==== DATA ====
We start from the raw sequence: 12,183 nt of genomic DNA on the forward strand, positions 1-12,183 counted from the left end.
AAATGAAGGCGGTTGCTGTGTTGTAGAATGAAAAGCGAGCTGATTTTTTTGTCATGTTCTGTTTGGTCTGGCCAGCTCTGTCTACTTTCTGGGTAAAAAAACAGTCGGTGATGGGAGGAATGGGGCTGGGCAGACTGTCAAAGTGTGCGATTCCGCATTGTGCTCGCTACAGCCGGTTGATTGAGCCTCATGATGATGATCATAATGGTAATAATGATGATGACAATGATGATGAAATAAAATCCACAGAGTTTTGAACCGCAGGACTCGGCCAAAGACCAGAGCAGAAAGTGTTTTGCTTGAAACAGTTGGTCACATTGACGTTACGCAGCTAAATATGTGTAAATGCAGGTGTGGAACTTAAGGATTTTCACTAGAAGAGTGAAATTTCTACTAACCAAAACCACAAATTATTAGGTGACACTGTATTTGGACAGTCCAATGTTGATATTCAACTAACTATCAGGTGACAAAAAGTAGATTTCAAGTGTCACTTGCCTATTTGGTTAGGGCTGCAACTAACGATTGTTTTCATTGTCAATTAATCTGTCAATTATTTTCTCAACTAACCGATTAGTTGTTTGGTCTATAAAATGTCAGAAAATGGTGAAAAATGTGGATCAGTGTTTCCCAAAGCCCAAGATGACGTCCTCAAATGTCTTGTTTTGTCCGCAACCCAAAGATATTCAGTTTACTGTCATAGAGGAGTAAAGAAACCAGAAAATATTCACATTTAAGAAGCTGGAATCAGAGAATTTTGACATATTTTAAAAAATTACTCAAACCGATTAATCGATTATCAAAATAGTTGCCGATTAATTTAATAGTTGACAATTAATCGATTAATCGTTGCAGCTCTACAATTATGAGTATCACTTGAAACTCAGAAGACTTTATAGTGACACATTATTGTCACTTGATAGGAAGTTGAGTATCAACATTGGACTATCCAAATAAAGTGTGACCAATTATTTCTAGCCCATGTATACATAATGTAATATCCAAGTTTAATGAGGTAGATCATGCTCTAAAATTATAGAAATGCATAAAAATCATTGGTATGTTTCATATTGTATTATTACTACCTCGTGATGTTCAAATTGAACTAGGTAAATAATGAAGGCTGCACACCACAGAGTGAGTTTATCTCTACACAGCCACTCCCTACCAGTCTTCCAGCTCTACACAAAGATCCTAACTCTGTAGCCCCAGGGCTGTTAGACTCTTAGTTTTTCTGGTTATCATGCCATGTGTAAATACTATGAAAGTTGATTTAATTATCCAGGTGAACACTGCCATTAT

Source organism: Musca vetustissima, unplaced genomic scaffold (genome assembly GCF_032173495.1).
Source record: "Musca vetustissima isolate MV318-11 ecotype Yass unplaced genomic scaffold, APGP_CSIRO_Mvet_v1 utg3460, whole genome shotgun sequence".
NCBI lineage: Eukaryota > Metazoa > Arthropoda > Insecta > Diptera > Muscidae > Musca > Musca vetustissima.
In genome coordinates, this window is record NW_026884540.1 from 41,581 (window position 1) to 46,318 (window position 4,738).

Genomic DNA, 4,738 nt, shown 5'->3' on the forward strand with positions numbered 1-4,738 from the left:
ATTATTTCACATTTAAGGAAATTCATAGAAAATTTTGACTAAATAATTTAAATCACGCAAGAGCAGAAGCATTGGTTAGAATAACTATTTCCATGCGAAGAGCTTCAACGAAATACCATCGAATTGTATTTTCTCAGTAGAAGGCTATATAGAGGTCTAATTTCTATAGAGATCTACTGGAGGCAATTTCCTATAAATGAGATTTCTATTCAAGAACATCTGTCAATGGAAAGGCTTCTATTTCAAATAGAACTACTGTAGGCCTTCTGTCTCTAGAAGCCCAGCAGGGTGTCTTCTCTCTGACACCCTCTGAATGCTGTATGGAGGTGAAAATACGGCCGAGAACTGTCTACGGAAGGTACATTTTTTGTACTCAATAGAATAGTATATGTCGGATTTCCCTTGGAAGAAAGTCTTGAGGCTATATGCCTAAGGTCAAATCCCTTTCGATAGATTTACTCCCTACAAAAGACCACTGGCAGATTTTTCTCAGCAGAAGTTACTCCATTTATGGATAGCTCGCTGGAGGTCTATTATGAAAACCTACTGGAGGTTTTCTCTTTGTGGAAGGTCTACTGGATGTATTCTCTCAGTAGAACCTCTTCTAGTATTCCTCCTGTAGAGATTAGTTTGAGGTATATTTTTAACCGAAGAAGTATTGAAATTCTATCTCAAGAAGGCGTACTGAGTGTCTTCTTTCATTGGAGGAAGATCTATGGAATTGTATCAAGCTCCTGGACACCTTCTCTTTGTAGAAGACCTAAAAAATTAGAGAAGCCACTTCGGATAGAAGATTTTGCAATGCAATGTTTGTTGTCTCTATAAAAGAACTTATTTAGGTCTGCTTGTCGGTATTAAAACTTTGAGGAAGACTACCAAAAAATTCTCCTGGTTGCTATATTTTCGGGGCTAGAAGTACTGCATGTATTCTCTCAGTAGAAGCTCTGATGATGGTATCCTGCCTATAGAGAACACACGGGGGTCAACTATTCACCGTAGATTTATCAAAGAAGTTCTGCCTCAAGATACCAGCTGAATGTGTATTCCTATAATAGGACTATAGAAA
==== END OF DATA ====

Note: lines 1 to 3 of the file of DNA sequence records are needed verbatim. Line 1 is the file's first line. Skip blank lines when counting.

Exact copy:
We start from the raw sequence: 12,183 nt of genomic DNA on the forward strand, positions 1-12,183 counted from the left end.
AAATGAAGGCGGTTGCTGTGTTGTAGAATGAAAAGCGAGCTGATTTTTTTGTCATGTTCTGTTTGGTCTGGCCAGCTCTGTCTACTTTCTGGGTAAAAAAACAGTCGGTGATGGGAGGAATGGGGCTGGGCAGACTGTCAAAGTGTGCGATTCCGCATTGTGCTCGCTACAGCCGGTTGATTGAGCCTCATGATGATGATCATAATGGTAATAATGATGATGACAATGATGATGAAATAAAATCCACAGAGTTTTGAACCGCAGGACTCGGCCAAAGACCAGAGCAGAAAGTGTTTTGCTTGAAACAGTTGGTCACATTGACGTTACGCAGCTAAATATGTGTAAATGCAGGTGTGGAACTTAAGGATTTTCACTAGAAGAGTGAAATTTCTACTAACCAAAACCACAAATTATTAGGTGACACTGTATTTGGACAGTCCAATGTTGATATTCAACTAACTATCAGGTGACAAAAAGTAGATTTCAAGTGTCACTTGCCTATTTGGTTAGGGCTGCAACTAACGATTGTTTTCATTGTCAATTAATCTGTCAATTATTTTCTCAACTAACCGATTAGTTGTTTGGTCTATAAAATGTCAGAAAATGGTGAAAAATGTGGATCAGTGTTTCCCAAAGCCCAAGATGACGTCCTCAAATGTCTTGTTTTGTCCGCAACCCAAAGATATTCAGTTTACTGTCATAGAGGAGTAAAGAAACCAGAAAATATTCACATTTAAGAAGCTGGAATCAGAGAATTTTGACATATTTTAAAAAATTACTCAAACCGATTAATCGATTATCAAAATAGTTGCCGATTAATTTAATAGTTGACAATTAATCGATTAATCGTTGCAGCTCTACAATTATGAGTATCACTTGAAACTCAGAAGACTTTATAGTGACACATTATTGTCACTTGATAGGAAGTTGAGTATCAACATTGGACTATCCAAATAAAGTGTGACCAATTATTTCTAGCCCATGTATACATAATGTAATATCCAAGTTTAATGAGGTAGATCATGCTCTAAAATTATAGAAATGCATAAAAATCATTGGTATGTTTCATATTGTATTATTACTACCTCGTGATGTTCAAATTGAACTAGGTAAATAATGAAGGCTGCACACCACAGAGTGAGTTTATCTCTACACAGCCACTCCCTACCAGTCTTCCAGCTCTACACAAAGATCCTAACTCTGTAGCCCCAGGGCTGTTAGACTCTTAGTTTTTCTGGTTATCATGCCATGTGTAAATACTATGAAAGTTGATTTAATTATCCAGGTGAACACTGCCATTAT

Source organism: Musca vetustissima, unplaced genomic scaffold (genome assembly GCF_032173495.1).